Public auto retailers could lose as much as $1.5 million in gross profit for every week Toyota suspends sales on several of its vehicles, an analyst said today.
Toyota Motor Corp. temporarily stopped selling eight models in the United States while it studies a fix for gas pedals that are prone to stick, causing unintended acceleration.
The suspensions “will likely bring significant media attention and put short-term pressure on the public auto retail stocks,” Matt Nemer, a senior analyst for Wells Fargo Securities, wrote in a report.
Nemer estimates the suspension could result in a per-share loss of up to 2 cents per week for the three biggest retailers -- AutoNation Inc., Penske Automotive Group Inc. and Group 1 Automotive Inc. The estimate includes lost sales in the new- and used-vehicle departments, as well as in finance and insurance. Weekly gross profit losses could range from $850,000 to $1.5 million, Nemer said.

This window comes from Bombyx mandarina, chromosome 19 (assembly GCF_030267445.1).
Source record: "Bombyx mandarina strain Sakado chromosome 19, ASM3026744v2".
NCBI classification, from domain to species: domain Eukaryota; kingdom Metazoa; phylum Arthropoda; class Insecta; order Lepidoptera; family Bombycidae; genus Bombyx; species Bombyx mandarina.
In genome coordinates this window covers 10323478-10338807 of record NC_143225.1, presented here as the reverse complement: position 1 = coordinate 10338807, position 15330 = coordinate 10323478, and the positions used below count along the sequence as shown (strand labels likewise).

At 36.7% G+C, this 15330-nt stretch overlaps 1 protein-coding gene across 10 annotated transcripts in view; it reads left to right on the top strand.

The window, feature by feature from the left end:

Toyota halted sales of some key models, including the 2007-10 Camry and 2009-10 Corolla and the 2005-10 Avalon.
Nemer said Group 1 has the most exposure to Toyota, which accounts for more than a third of retailer's U.S. new-vehicle sales when the Lexus and Scion brands are counted.
Its shares suffered the sharpest drop of any public retailer today, down 6.1 percent to $29.54.
AutoNation is the next most dependent, with 20 percent of its sales from the Toyota brand alone. Nemer lists Penske Automotive's exposure at 19 percent, counting Lexus and international sales.
Asbury Automotive Group's product mix is also import-heavy. Rick Nelson, an analyst with Stephens Inc. in Chicago, said Asbury has more Honda stores than it does Toyota stores.
Nelson said would-be Toyota buyers turned off by the accelerator defect will shop other makes, meaning Honda is likely to be the biggest beneficiary.